As he came to this realisation, he felt himself being shoved away from the image, and found himself confronted by a furious and hurt Hermione.
“I asked you not to do that,” she gritted out, tears shining on her bottom lids. She refused to allow them to fall – it would only add to her complete humiliation.
Stoic, Snape replied, “Would you have answered honestly had I asked you directly?”
“No,” she was firm in her response, “but the questions you have are also none of your business.”
Her candour was admirable, and Snape smirked lightly, again reminded of her incurable tenacity. “Mister Potter’s propensity for cheating in your current Potions classes are my business, as a teacher at this school.”
“It’s not cheating if the book he found was vandalised,” replied Hermione furiously, “even if I disagree with his use of it, it’s not something that concerns you!”
Hermione looked shocked at her own response, and fell silent, watching Snape cautiously.
For once, Snape was thrown. There were so many things happening in the world outside Hogwarts, and his involvement in them necessitated complete attention to detail, but this was one thing he did not have time for. And yet, here he was, dealing with a furious and upset Hermione, because somehow, he’d come to care about her as a student, and this injustice that she’d nursed her pain over for so long spoke to him on so many levels. The Potters seemed to have a knack for hurting those around them without a second thought.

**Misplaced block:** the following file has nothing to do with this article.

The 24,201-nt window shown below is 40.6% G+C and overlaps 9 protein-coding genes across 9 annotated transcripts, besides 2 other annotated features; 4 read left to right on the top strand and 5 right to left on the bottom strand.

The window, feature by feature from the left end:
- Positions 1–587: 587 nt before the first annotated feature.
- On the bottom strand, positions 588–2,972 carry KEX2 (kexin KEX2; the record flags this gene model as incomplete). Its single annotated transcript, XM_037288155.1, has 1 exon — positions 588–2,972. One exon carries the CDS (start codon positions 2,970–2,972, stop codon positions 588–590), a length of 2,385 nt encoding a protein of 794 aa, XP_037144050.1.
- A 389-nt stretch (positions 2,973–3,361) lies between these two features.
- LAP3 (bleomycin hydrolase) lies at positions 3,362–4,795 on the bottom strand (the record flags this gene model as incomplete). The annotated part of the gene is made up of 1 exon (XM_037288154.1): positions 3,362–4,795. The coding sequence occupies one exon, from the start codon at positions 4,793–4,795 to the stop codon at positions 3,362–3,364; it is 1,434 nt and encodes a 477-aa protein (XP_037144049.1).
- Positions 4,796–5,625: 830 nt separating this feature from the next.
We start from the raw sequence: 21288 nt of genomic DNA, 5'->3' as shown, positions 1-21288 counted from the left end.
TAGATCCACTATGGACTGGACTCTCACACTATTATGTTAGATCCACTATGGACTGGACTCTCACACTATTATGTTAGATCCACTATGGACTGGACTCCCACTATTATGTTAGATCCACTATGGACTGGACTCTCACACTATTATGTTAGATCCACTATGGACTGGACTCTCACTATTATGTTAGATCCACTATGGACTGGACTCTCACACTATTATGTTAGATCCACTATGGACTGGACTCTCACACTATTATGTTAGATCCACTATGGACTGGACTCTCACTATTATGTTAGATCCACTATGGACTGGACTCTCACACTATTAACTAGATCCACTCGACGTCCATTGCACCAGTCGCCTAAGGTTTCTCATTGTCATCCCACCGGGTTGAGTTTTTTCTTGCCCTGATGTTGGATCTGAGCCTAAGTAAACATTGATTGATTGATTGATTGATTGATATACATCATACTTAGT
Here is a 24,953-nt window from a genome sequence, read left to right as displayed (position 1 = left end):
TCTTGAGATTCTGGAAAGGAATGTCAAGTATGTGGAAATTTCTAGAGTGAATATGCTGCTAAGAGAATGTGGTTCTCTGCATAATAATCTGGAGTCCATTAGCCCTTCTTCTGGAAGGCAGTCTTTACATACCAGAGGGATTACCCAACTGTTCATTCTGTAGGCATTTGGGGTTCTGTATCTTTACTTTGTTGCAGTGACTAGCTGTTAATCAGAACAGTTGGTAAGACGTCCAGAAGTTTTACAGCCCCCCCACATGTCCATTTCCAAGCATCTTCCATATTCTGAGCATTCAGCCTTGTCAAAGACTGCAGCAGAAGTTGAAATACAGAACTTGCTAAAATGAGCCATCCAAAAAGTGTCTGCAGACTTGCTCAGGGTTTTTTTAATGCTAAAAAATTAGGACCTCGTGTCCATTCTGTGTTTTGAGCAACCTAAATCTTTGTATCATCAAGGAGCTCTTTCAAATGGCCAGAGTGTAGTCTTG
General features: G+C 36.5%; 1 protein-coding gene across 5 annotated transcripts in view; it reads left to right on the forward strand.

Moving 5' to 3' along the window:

Harry had chanced upon his old copy of Advanced Potion Making; his rise in the class now made sense, as what he’d been doing amounted to little more than plagiarism. Hermione, on the other hand, was a genuinely intelligent student with a completely useless teacher; she required guidance, and had turned to him to give it to her. The thought warmed him, in a way, as he realised that she had allowed herself to become vulnerable in his class by exposing what she had perceived to be ineptitude.
Calmly, he replied, “It concerns me because it is influencing your ability in this class. You are a good student –“ here, he checked himself – the word ‘brilliant’ had suggested itself to him, but he felt that she might query his praise now, after so many years – “in need of proper guidance and teaching. Your skills far surpass those of your classmates, yet you have been relegated to a position of inferiority because your best friends have decided to cheat. You deserve better,” here, he also thought of Weasley, but decided to keep that thought to himself, “and have been forced to concede to a student of sub-par ability and intelligence. But you are a capable, and intelligent, witch of great ability.”
The assurance of her abilities left Hermione stunned. She glanced up at Snape quickly, and was surprised to find him watching her openly, his expression unreadable as ever, but perhaps slightly warmer than usual.
Stammering, Hermione replied, “Thank you, Professor.”
“You have no need to thank me for pointing out the obvious,” he responded, his voice now returning to its usual semi-bored cadence.
“No, I mean, thank you for teaching me – for giving me the guidance I needed.” Hermione’s expression was earnest, and she smiled slightly before turning away to return to her station.
While the lesson was irredeemable at that point, Hermione was glad that she’d had the opportunity to thank Snape for his work with her; she had truly enjoyed the lessons far more than she’d expected, and knew that her improvement was down to his abilities, and not those of her current Potions professor.
Snape sat back behind his desk, quietly surprised by her thanks, but not showing it. In his many years of teaching, this was the first time a student had genuinely thanked him for his efforts, and he found that he appreciated it more, coming from a student with whom he had initially had an adversarial relationship.
As the door shut behind her, Snape replied quietly, “Any time, Miss Granger.”